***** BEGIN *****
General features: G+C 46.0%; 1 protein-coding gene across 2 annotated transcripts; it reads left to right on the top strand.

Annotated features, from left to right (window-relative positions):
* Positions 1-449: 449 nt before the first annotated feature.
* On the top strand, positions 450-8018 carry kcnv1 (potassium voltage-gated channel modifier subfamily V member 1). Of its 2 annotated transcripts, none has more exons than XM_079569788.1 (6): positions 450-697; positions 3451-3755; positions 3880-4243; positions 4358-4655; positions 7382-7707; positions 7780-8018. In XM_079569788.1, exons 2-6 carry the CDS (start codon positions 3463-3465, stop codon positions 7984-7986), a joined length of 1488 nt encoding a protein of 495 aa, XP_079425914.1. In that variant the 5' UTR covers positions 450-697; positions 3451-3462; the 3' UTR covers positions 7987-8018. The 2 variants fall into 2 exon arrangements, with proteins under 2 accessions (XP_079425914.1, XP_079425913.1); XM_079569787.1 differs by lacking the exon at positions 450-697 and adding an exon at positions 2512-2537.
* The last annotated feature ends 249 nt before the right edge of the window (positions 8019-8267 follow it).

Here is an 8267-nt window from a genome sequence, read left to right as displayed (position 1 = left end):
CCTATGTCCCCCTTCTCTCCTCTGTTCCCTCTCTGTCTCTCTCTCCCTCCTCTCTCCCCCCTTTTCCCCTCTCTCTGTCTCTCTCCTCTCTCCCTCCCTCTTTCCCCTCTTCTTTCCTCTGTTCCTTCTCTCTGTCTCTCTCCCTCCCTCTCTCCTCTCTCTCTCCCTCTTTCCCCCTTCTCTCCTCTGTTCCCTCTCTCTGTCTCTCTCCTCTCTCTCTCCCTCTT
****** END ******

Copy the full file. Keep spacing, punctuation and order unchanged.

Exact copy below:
General features: G+C 46.0%; 1 protein-coding gene across 2 annotated transcripts; it reads left to right on the top strand.

Annotated features, from left to right (window-relative positions):
* Positions 1-449: 449 nt before the first annotated feature.
* On the top strand, positions 450-8018 carry kcnv1 (potassium voltage-gated channel modifier subfamily V member 1). Of its 2 annotated transcripts, none has more exons than XM_079569788.1 (6): positions 450-697; positions 3451-3755; positions 3880-4243; positions 4358-4655; positions 7382-7707; positions 7780-8018. In XM_079569788.1, exons 2-6 carry the CDS (start codon positions 3463-3465, stop codon positions 7984-7986), a joined length of 1488 nt encoding a protein of 495 aa, XP_079425914.1. In that variant the 5' UTR covers positions 450-697; positions 3451-3462; the 3' UTR covers positions 7987-8018. The 2 variants fall into 2 exon arrangements, with proteins under 2 accessions (XP_079425914.1, XP_079425913.1); XM_079569787.1 differs by lacking the exon at positions 450-697 and adding an exon at positions 2512-2537.
* The last annotated feature ends 249 nt before the right edge of the window (positions 8019-8267 follow it).

Here is an 8267-nt window from a genome sequence, read left to right as displayed (position 1 = left end):
CCTATGTCCCCCTTCTCTCCTCTGTTCCCTCTCTGTCTCTCTCTCCCTCCTCTCTCCCCCCTTTTCCCCTCTCTCTGTCTCTCTCCTCTCTCCCTCCCTCTTTCCCCTCTTCTTTCCTCTGTTCCTTCTCTCTGTCTCTCTCCCTCCCTCTCTCCTCTCTCTCTCCCTCTTTCCCCCTTCTCTCCTCTGTTCCCTCTCTCTGTCTCTCTCCTCTCTCTCTCCCTCTT